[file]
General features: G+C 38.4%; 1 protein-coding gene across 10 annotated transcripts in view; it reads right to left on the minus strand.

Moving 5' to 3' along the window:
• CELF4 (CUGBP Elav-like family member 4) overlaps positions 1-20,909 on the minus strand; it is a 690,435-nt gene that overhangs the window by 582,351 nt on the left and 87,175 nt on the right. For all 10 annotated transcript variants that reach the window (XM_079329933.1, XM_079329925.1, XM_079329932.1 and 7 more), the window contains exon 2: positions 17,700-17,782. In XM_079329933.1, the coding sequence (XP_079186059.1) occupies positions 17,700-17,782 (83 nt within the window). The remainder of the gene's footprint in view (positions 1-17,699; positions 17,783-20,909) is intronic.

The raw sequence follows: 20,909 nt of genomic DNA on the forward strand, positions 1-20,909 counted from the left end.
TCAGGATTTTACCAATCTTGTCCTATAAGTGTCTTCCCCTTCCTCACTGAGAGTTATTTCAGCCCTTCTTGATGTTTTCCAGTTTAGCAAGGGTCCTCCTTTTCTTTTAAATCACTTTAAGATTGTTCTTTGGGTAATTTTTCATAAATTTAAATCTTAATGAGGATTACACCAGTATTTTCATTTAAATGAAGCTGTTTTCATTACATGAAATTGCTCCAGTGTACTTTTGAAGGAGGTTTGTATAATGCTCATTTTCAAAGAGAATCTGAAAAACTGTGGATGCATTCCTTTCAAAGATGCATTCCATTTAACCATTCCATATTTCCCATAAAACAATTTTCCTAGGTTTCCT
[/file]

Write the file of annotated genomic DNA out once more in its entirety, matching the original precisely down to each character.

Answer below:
General features: G+C 38.4%; 1 protein-coding gene across 10 annotated transcripts in view; it reads right to left on the minus strand.

Moving 5' to 3' along the window:
• CELF4 (CUGBP Elav-like family member 4) overlaps positions 1-20,909 on the minus strand; it is a 690,435-nt gene that overhangs the window by 582,351 nt on the left and 87,175 nt on the right. For all 10 annotated transcript variants that reach the window (XM_079329933.1, XM_079329925.1, XM_079329932.1 and 7 more), the window contains exon 2: positions 17,700-17,782. In XM_079329933.1, the coding sequence (XP_079186059.1) occupies positions 17,700-17,782 (83 nt within the window). The remainder of the gene's footprint in view (positions 1-17,699; positions 17,783-20,909) is intronic.

The raw sequence follows: 20,909 nt of genomic DNA on the forward strand, positions 1-20,909 counted from the left end.
TCAGGATTTTACCAATCTTGTCCTATAAGTGTCTTCCCCTTCCTCACTGAGAGTTATTTCAGCCCTTCTTGATGTTTTCCAGTTTAGCAAGGGTCCTCCTTTTCTTTTAAATCACTTTAAGATTGTTCTTTGGGTAATTTTTCATAAATTTAAATCTTAATGAGGATTACACCAGTATTTTCATTTAAATGAAGCTGTTTTCATTACATGAAATTGCTCCAGTGTACTTTTGAAGGAGGTTTGTATAATGCTCATTTTCAAAGAGAATCTGAAAAACTGTGGATGCATTCCTTTCAAAGATGCATTCCATTTAACCATTCCATATTTCCCATAAAACAATTTTCCTAGGTTTCCT